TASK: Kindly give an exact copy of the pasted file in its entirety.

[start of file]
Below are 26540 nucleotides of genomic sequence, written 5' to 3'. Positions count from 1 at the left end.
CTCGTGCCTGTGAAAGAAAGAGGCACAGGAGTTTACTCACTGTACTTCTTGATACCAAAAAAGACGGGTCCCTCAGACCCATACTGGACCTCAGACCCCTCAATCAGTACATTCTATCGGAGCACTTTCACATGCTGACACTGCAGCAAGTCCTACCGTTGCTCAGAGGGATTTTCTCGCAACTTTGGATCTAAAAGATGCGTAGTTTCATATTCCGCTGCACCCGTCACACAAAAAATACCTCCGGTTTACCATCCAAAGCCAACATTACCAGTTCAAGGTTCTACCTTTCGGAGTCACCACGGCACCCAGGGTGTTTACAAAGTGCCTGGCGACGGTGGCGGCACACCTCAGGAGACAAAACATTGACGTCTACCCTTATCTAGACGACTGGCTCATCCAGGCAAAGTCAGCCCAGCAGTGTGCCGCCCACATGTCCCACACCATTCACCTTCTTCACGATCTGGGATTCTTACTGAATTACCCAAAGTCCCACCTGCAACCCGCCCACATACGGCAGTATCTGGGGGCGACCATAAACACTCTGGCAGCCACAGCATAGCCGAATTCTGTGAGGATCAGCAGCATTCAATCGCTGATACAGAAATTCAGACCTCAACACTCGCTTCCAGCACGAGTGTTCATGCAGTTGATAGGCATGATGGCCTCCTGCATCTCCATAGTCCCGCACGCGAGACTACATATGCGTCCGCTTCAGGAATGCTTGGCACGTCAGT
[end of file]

Below are 26540 nucleotides of genomic sequence, written 5' to 3'. Positions count from 1 at the left end.
CTCGTGCCTGTGAAAGAAAGAGGCACAGGAGTTTACTCACTGTACTTCTTGATACCAAAAAAGACGGGTCCCTCAGACCCATACTGGACCTCAGACCCCTCAATCAGTACATTCTATCGGAGCACTTTCACATGCTGACACTGCAGCAAGTCCTACCGTTGCTCAGAGGGATTTTCTCGCAACTTTGGATCTAAAAGATGCGTAGTTTCATATTCCGCTGCACCCGTCACACAAAAAATACCTCCGGTTTACCATCCAAAGCCAACATTACCAGTTCAAGGTTCTACCTTTCGGAGTCACCACGGCACCCAGGGTGTTTACAAAGTGCCTGGCGACGGTGGCGGCACACCTCAGGAGACAAAACATTGACGTCTACCCTTATCTAGACGACTGGCTCATCCAGGCAAAGTCAGCCCAGCAGTGTGCCGCCCACATGTCCCACACCATTCACCTTCTTCACGATCTGGGATTCTTACTGAATTACCCAAAGTCCCACCTGCAACCCGCCCACATACGGCAGTATCTGGGGGCGACCATAAACACTCTGGCAGCCACAGCATAGCCGAATTCTGTGAGGATCAGCAGCATTCAATCGCTGATACAGAAATTCAGACCTCAACACTCGCTTCCAGCACGAGTGTTCATGCAGTTGATAGGCATGATGGCCTCCTGCATCTCCATAGTCCCGCACGCGAGACTACATATGCGTCCGCTTCAGGAATGCTTGGCACGTCAGT